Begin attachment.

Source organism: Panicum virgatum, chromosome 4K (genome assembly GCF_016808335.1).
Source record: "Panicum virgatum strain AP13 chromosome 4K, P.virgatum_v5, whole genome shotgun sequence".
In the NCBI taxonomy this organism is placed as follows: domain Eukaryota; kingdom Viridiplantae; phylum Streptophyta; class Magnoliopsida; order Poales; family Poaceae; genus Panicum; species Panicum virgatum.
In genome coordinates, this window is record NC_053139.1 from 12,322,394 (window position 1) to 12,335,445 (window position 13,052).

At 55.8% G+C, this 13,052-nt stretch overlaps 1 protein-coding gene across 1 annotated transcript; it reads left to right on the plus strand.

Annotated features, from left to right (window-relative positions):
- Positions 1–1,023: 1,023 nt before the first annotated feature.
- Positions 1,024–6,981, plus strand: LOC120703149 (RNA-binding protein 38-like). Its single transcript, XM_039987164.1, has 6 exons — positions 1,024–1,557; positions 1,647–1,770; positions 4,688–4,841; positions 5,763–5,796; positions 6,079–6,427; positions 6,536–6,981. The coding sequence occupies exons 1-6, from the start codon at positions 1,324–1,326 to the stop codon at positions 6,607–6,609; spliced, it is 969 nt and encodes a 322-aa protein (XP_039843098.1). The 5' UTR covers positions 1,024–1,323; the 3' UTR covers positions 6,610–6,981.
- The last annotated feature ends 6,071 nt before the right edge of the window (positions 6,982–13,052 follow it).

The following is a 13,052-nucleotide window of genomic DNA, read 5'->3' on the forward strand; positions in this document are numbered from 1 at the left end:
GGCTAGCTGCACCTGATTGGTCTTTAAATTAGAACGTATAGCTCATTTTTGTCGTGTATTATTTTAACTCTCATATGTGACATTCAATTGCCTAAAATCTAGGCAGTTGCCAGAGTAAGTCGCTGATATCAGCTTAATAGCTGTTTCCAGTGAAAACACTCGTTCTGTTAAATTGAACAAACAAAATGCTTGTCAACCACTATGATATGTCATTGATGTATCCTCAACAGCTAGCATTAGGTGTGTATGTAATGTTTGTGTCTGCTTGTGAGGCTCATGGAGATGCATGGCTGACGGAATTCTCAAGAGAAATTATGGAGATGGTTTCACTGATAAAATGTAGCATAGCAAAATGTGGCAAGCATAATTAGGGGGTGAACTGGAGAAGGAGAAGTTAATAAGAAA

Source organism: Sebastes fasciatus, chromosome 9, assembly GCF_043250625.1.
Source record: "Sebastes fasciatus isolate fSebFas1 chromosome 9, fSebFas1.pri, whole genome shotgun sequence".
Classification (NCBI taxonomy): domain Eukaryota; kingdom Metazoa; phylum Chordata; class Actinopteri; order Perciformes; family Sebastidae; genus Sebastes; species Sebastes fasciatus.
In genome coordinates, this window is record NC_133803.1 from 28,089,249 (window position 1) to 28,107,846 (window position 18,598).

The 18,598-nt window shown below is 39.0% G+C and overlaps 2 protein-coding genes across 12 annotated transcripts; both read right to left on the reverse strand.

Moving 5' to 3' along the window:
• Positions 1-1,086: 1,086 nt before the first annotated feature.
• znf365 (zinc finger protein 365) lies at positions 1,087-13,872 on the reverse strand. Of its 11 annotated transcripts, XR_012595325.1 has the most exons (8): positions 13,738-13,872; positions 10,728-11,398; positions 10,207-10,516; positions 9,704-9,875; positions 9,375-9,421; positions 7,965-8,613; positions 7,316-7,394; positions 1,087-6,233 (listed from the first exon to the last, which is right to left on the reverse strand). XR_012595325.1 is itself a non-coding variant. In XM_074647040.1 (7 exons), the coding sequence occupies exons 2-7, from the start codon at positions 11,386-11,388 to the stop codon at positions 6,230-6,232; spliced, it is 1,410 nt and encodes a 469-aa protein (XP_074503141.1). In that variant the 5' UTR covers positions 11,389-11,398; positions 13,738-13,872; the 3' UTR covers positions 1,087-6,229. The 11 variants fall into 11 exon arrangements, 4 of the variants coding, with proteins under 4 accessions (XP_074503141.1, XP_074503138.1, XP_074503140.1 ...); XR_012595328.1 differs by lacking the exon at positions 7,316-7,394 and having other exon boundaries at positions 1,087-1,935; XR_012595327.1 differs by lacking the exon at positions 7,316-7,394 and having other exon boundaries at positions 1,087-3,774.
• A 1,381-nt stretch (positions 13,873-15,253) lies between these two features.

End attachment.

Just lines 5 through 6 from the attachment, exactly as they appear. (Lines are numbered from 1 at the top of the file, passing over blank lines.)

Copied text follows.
At 55.8% G+C, this 13,052-nt stretch overlaps 1 protein-coding gene across 1 annotated transcript; it reads left to right on the plus strand.

Annotated features, from left to right (window-relative positions):